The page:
The fact that the place was completely empty ok a Friday night should have given them a big clue.



Tuesday, March 31, 2009 2:59:00 pm  
Blogger Hermano 2 said...

well said Chris

Or, perhaps, like my dreadful lunch today at The Commissary, when you are faced with bad food and hapless service, you just want to get the fuck out of there


Tuesday, March 31, 2009 3:00:00 pm  
Anonymous Bill K. said...

I understand all the reasons why people don't complain.But if you don't,you take away the opportunity for the restaurant to improve.It's pointless talking to the waiter(usually a minimum wage ,untrained person who has no idea about how the food should be prepared anyway).Ask for the manager and direct you complaint there.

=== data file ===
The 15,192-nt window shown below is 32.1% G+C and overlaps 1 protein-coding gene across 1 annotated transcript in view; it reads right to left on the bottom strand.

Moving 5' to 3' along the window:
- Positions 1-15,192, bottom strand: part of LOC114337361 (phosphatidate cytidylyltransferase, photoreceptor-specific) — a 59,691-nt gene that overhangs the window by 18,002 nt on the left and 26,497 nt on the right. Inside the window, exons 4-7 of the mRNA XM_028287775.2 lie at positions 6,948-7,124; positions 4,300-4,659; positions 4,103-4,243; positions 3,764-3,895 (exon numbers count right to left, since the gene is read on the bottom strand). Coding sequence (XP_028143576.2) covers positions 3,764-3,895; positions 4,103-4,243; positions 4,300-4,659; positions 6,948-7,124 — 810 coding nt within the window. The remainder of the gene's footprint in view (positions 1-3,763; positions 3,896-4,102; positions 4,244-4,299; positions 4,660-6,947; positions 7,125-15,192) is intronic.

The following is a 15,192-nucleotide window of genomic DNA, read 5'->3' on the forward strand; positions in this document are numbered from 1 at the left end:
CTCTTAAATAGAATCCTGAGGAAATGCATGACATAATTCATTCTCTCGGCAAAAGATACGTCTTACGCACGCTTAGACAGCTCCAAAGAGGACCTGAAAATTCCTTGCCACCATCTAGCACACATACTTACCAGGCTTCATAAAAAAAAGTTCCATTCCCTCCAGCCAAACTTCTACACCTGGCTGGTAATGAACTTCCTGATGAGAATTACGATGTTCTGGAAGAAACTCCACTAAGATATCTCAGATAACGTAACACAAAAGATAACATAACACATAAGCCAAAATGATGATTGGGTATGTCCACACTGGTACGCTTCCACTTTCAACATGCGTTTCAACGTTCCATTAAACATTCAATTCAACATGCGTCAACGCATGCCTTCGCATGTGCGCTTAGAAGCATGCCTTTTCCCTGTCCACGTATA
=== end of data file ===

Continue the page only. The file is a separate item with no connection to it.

And it is cowardly,Chris,to write something on a blog that you don't have the guts to say to their face.You can certainly write stuff in a blog,but it is devalued if you use the blog to take a swipe at a place that you would not criticise in situ.

Thursday, April 02, 2009 9:07:00 am  
Anonymous Peter P. said...

What else do you expect from Fulham!It is ,after all, Fulham...'nuff said.

Thursday, April 02, 2009 12:14:00 pm  
Blogger Hermano 1 said...

Quite. But the Harwood Arms is a pearl...

Thursday, April 02, 2009 12:18:00 pm